is self-brewed poison in home backyard. First, the policy-related issues—be these fuel linkages, land acquisition, environmental and forest permits—have thrown this sector into a negative spiral. Second, these assets were financed for average debt maturity of 9 years against the asset life of 15-30 years. They had to come up for refinancing or restructuring and they indeed have. So why are we surprised? For the sake of records, infrastructure lending started big time in 2004-05. Third, the greed of promoters has also not helped the cause. There is borrowing in holding company through loan against shares transaction. This is reflected as equity in project SPVs. Banks lend against this so-called ‘equity’. So, on a consolidated basis, it is all debt with little equity. Fourth, overoptimistic demand projections, especially traffic growth forecasts in the road sector.
These four culprits have brought the sector to its present plight.
But the million-dollar question is, what is the loss given default (LGD)?
If the asset physically does exist and if we are convinced that India is an infra-deficit country and, therefore, long-term demand is intact, then the LGD is expected to be minimal. One must remember that unlike normal bank loan documents, the financing agreements for infrastructure projects are very creditor-friendly giving several options to lenders/creditors for resolution.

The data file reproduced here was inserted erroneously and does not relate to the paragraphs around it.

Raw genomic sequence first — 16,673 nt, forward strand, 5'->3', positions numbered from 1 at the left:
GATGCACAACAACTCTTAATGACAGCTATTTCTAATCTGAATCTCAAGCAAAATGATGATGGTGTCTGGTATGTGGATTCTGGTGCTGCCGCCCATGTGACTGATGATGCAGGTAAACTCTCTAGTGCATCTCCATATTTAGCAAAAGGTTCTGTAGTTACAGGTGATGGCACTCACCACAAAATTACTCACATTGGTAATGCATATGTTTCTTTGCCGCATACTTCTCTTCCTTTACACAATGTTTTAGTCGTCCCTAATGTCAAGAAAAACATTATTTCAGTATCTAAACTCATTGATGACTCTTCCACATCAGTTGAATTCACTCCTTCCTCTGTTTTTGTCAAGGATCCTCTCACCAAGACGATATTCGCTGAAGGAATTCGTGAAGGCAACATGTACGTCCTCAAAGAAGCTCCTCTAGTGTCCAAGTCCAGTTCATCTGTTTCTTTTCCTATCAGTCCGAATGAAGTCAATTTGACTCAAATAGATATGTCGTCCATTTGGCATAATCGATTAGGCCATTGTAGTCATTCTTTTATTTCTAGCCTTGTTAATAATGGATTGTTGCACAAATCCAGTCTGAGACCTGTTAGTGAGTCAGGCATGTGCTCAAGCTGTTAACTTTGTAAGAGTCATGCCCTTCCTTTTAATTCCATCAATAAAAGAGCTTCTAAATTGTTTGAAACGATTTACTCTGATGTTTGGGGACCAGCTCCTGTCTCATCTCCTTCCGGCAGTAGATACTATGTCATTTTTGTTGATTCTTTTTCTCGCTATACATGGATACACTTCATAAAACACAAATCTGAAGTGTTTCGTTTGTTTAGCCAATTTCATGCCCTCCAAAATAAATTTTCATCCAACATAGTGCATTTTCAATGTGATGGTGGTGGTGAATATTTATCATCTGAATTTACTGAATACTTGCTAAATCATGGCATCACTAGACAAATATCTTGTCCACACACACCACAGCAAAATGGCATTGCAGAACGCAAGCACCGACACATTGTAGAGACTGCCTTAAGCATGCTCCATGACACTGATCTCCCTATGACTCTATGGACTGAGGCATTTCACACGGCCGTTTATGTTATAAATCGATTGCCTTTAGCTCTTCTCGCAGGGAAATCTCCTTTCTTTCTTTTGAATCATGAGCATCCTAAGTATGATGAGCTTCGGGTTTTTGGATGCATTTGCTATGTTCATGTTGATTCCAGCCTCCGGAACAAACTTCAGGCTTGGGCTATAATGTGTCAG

Do we expect infra loan restructuring to stop? Probably not. Given that there is a policy angle which needs resolution too, the restructuring may continue well into the next 6-8 quarters. But to re-emphasise, the ultimate LGD could be negligible if timely and smart financial engineering coupled with regulatory support is deployed.
Single name exposures (high risk, most worrisome): India Ratings was the first to highlight this risk back in August 2011 in its report titled “Greater Resilience Post-2008, but Mounting Concentration Risk”.
Concentration risk is defined as the exposure of top 20 entities (and not groups) as a percentage of equity. If it exceeds 200%, it is a red flag. This report was almost prophetic. Come March 2012, some of the large borrowers with hefty debt from banks turned NPLs. This has dealt a blow to the capital adequacy ratios of some banks. The potential risk from this situation could be quite worrisome and bank managements really need to work on methods to alleviate this risk given its lethal power to sink the banks.
Given India’s imperfect regulatory regime, ascertaining LGD or the time to recovery is next to impossible. India ranks